MANOA (HawaiiNewsNow) - More than 50,000 people who have parked at the University of Hawaii at Manoa are on pins and needles after being notified that a computer hacker got into the parking office's database that contained confidential information, such as social security numbers.
UH officials say they are taking steps to strengthen computer system security.
Professor Janet Becker has always parked her car and walked to class without much concern. But on Tuesday, she received word that her personal information was compromised when a hacker introduced a virus to a computer server used by the University of Hawaii Manoa parking office.
"What was your reaction?" this reporter asked.
"Um, crap," the geology and geophysics professor said. "Maybe it was something worse than that, but that's all I'll attest to."
The university says the online security breach may have exposed the personal data of approximately 53,000 people, including about 40,870 social security numbers and 200 credit card numbers.
"We do know that, as part of the investigation, a computer site in China was involved," Gregg Takayama, UH spokesperson, said. "But that's not to say that the hacker originated in China because they may have simply used a site in China to route this Malware through."
Those being notified, and encouraged to review their financial statements, include faculty and staff members employed in 1998, and anyone who dealt with the parking office between January 1, 1998 and June 30, 2009. That means anyone who obtained a parking permit, had a car towed or appealed a citation.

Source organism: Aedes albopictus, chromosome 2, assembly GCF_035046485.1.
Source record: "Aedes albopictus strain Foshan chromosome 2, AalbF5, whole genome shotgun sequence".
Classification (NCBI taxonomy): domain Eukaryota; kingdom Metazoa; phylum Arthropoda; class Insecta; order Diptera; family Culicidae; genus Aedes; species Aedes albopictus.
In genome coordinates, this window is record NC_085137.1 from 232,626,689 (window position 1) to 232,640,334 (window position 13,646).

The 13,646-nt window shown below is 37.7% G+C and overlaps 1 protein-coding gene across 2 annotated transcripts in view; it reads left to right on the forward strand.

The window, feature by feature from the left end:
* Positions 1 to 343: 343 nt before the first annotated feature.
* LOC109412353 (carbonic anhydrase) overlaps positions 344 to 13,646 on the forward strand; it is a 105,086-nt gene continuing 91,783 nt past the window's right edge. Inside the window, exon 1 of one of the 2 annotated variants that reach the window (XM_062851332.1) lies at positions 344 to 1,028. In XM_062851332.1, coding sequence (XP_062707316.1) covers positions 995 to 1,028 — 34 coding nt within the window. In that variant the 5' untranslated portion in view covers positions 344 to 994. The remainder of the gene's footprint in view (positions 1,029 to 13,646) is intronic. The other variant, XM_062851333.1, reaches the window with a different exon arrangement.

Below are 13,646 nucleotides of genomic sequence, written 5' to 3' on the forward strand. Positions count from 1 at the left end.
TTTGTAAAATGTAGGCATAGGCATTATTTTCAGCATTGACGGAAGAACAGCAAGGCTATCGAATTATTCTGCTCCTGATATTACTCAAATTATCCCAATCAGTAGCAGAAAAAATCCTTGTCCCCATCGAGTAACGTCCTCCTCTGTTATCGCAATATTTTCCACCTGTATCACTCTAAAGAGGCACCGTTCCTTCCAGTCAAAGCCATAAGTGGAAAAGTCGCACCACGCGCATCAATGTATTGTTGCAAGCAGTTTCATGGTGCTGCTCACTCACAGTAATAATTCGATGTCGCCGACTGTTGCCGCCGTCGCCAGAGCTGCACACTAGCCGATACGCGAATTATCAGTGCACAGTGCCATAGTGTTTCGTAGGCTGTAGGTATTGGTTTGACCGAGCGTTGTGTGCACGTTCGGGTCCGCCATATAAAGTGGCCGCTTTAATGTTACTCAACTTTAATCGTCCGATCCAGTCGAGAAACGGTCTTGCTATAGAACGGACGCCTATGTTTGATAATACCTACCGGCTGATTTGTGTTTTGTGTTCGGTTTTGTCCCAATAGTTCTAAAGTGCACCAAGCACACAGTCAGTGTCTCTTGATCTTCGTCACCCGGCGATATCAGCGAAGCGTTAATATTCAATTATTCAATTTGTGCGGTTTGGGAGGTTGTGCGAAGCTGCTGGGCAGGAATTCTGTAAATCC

"We absolutely understand the concerns on the part of 53,000," Takayama said. "I'm among those whose information is compromised, too."
The breach occurred more than five weeks ago, but wasn't discovered until a routine audit June 15th. Since then, UH officials say they have been working to identify those affected, and purging social security numbers from parking office databases.
"It's a ticking time bomb if you use social security numbers for identifications, so I'm glad they've deleted those," Becker said.
The university says so far, there's been no indication that the information is being misused.
"It's a big deal," Becker said. "But I'm just kind of crossing my fingers that I have a bad car so no one will want my information."
This incident follows two other cases within the UH system.
On April 15, 2009, the financial records of about 15,000 Kapiolani Community College students were compromised. On February 4, 2010, the credit card numbers of about 35 people at Honolulu Community College were exposed.
For more information on the Manoa case, go to www.hawaii.edu/idalert/